To read more: https://www.nbcphiladelphia.com/news/local/Human-Trafficking-Report-Illicit-Massage-Parlors-Businesses-Philadelphia-Pennsylvania-New-Jersey-Delaware-469801113.html

Feds Charge Washington Man with Transporting Teen Girls for Sex


A Washington state man arrested with two teenage girls near Green River last month has been charged with sex trafficking, according to federal court records.

David Peter Vier, 63, heard the single count of "transportation of minors with intent to engage in criminal sexual activity" during his initial appearance in U.S. District Court in Cheyenne on Wednesday.

U.S. Magistrate Judge Kelly Rankin ordered Vier, in the custody of the Federal Bureau of Investigation, held without bond.

If convicted, Vier faces 10 years to life imprisonment, and when released from custody faces five years to life supervised release. Vier, a registered sex offender, also would be ordered to pay $5,000 to the Justice for Victims of Trafficking Act.

To read more: http://laramielive.com/feds-charge-washington-man-for-transporting-teen-girls-for-sex/

Systems Change—Big or Small?


TAT was featured in this article...a systems change making a difference!

The idea of systems change is gaining momentum. The social sector is improving its tools and frameworks for systems change, and Co-Impact’s recent announcement to invest $500 million in systems change initiatives is set to spark serious interest in the donor community.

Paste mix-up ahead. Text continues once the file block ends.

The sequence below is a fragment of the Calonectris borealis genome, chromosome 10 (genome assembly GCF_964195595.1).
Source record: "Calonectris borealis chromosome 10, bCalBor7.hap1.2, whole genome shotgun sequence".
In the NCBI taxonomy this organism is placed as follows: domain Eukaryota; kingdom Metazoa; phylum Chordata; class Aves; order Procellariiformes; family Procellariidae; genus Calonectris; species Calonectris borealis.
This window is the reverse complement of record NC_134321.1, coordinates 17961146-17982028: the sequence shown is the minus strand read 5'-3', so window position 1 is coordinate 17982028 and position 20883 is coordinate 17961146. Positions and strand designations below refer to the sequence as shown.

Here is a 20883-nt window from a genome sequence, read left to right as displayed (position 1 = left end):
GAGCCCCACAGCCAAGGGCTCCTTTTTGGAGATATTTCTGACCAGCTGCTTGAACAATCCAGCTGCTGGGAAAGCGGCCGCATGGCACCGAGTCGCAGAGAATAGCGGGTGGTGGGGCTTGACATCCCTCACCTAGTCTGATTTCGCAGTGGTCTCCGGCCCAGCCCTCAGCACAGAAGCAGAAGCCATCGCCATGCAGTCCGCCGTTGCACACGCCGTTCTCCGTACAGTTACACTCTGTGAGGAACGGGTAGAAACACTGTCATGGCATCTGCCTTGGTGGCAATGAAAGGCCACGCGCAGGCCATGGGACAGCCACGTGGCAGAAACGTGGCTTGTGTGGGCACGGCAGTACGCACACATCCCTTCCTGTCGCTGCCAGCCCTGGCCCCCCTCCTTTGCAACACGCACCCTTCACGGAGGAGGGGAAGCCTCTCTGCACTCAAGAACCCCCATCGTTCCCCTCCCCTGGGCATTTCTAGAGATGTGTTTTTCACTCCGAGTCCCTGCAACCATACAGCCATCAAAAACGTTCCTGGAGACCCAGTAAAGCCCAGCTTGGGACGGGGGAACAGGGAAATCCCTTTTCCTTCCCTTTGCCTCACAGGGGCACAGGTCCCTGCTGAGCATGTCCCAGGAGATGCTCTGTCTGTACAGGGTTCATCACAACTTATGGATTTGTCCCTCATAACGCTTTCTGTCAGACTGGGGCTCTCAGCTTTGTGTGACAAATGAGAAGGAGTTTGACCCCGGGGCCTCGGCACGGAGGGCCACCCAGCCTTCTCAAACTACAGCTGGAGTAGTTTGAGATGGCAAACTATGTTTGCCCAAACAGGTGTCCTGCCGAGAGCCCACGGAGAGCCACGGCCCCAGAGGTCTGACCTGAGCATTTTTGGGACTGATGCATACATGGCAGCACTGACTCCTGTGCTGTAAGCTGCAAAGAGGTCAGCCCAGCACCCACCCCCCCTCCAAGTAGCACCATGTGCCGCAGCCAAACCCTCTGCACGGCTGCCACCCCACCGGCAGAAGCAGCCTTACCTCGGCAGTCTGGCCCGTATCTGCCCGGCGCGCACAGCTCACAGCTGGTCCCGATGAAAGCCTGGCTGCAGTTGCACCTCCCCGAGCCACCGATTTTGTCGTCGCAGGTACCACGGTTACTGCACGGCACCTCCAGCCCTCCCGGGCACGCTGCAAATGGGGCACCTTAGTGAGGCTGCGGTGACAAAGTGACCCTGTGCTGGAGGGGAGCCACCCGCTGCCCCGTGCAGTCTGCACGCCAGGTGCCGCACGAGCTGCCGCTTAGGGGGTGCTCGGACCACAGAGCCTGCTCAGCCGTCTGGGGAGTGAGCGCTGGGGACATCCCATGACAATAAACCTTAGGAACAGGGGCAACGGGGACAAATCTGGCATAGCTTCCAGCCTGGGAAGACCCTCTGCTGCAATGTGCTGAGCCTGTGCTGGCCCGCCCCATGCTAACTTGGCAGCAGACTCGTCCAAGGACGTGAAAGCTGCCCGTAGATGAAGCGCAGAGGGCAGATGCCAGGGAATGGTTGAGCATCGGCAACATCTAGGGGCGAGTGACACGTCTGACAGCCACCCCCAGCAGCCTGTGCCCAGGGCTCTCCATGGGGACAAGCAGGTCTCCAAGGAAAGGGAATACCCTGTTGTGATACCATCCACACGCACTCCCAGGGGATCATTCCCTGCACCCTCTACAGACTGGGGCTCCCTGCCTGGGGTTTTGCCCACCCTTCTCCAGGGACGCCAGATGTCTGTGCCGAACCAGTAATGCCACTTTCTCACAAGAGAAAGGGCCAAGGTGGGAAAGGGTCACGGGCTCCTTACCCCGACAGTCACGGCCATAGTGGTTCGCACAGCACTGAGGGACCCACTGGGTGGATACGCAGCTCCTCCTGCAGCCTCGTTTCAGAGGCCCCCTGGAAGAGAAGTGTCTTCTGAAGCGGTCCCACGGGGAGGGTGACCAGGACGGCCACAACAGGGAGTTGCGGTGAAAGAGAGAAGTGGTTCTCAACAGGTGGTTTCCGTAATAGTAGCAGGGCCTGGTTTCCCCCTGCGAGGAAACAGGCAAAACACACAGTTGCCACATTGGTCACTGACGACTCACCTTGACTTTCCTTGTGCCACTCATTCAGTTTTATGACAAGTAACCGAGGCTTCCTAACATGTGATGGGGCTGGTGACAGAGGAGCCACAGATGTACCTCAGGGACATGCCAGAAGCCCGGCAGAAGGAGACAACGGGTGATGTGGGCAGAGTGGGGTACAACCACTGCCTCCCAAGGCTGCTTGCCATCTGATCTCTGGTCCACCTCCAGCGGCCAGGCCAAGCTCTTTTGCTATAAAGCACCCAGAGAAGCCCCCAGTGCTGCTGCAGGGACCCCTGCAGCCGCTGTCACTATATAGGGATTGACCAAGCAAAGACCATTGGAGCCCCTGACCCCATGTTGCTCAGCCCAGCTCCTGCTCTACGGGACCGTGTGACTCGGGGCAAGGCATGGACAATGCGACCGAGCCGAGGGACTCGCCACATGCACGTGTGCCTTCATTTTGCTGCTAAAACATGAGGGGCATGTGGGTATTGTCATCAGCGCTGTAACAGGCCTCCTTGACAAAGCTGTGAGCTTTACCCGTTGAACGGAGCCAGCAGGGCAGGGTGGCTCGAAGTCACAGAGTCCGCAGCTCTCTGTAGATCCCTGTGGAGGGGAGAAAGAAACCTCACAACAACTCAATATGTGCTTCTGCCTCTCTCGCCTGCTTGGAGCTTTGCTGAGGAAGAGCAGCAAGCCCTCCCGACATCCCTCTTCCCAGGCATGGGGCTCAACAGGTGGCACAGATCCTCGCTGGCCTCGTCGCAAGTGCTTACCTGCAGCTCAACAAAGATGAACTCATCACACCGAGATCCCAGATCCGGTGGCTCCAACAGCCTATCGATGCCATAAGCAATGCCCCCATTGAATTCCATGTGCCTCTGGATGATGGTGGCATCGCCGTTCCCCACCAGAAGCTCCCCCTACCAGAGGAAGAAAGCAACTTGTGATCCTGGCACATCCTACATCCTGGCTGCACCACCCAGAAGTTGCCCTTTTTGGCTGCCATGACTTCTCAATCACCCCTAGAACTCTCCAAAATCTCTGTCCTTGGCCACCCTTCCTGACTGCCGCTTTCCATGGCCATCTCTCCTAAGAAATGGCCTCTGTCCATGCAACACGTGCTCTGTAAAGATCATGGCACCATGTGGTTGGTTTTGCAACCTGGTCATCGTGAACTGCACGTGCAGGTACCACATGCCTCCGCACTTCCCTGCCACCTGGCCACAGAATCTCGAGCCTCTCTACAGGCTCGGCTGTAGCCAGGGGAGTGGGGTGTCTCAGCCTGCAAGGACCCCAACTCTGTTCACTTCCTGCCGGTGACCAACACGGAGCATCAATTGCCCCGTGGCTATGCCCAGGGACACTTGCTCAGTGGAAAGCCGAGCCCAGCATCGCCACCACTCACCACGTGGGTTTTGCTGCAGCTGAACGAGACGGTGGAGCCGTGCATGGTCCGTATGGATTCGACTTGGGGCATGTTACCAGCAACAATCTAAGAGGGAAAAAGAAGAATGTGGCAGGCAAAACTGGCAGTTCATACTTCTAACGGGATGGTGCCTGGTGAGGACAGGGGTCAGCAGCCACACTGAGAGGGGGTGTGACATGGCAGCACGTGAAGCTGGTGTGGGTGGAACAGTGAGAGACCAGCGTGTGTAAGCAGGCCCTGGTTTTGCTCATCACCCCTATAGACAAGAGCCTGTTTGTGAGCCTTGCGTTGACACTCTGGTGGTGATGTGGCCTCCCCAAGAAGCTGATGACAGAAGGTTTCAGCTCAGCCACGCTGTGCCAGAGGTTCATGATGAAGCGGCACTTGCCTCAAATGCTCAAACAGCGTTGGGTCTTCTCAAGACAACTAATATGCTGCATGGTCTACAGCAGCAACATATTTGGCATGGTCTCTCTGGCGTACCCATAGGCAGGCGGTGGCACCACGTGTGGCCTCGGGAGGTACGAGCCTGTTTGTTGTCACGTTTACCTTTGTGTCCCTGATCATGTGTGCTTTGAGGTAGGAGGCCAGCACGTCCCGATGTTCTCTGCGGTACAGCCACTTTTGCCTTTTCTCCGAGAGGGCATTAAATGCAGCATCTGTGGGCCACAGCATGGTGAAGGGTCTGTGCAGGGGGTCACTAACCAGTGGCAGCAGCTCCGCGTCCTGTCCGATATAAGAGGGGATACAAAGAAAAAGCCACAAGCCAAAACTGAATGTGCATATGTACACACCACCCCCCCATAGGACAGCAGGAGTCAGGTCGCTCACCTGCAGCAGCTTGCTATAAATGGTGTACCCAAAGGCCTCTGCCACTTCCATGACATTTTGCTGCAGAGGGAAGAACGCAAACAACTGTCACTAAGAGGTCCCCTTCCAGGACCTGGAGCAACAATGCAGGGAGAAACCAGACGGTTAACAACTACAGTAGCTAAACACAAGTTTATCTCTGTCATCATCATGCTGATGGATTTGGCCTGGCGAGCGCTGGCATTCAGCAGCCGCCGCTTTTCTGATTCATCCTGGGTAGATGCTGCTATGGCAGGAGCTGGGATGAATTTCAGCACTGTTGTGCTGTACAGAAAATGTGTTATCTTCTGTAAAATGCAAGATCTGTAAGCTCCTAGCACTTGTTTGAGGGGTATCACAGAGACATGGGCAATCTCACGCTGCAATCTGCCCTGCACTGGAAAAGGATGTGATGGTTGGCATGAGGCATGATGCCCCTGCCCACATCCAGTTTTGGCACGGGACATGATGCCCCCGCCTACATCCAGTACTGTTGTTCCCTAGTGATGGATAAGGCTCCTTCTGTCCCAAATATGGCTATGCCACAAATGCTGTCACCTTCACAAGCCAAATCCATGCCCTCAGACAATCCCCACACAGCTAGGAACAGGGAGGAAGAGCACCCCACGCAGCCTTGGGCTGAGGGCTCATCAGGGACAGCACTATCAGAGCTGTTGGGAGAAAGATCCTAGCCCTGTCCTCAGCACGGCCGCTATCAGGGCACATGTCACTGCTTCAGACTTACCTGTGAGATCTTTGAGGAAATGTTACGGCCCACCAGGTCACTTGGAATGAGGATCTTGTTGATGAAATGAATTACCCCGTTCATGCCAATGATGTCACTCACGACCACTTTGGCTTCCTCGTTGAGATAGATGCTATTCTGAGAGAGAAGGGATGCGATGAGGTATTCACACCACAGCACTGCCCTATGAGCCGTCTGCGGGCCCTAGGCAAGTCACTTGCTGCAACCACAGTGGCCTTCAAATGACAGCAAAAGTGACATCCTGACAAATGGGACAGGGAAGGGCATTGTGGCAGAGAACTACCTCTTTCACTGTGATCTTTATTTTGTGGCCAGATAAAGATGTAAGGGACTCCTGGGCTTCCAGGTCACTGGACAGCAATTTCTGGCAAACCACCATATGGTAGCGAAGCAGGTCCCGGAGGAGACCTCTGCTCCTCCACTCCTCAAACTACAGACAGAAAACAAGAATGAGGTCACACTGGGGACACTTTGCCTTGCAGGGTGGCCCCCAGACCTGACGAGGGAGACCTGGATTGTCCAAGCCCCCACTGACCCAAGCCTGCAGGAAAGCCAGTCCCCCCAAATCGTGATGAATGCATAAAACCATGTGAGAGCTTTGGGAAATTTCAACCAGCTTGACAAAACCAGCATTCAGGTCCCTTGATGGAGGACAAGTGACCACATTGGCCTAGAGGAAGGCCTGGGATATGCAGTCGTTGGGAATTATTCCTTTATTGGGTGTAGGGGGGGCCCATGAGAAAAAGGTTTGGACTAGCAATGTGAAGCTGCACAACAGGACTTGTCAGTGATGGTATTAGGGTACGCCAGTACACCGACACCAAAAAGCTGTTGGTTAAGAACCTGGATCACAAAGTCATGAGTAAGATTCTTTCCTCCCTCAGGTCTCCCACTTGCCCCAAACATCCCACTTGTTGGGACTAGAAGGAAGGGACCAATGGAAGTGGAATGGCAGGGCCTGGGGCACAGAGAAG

Ashoka, a global network of more than 3,500 social entrepreneurs, has always linked the notion of social entrepreneurship to systems change, so for us, this trend is very exciting. It is equally great news for all the other social entrepreneurs who want to achieve impact on a systems level, many of whom have been struggling to explain their approach to donors and partners.

There is, however, a misconception that could severely limit the potential of and interest in systems change: that, by definition, it needs to be big.

To read more: https://ssir.org/articles/entry/systems_changebig_or_small

Feds: California pimp used drug-addicted women from small Missouri town as prostitutes


Human trafficking charges have been filed against a California man who allegedly used drugs and violence to coerce Kansas City-area women into prostitution.

Ronald Ean Taylor is charged in a federal grand jury indictment unsealed Monday with six counts of sex trafficking of an adult by force, fraud or coercion and four counts of transporting a person across state lines for prostitution.

Also named in the indictment is 33-year-old Kimberly Anne Sanford, who allegedly worked as a prostitute but also assisted Taylor. She faces the same 10 charges as Taylor.

Taylor and Sanford worked together for about 12 years, according to a motion filed by prosecutors seeking to have her held without bond.

To read more: http://www.kansascity.com/news/local/crime/article190335689.html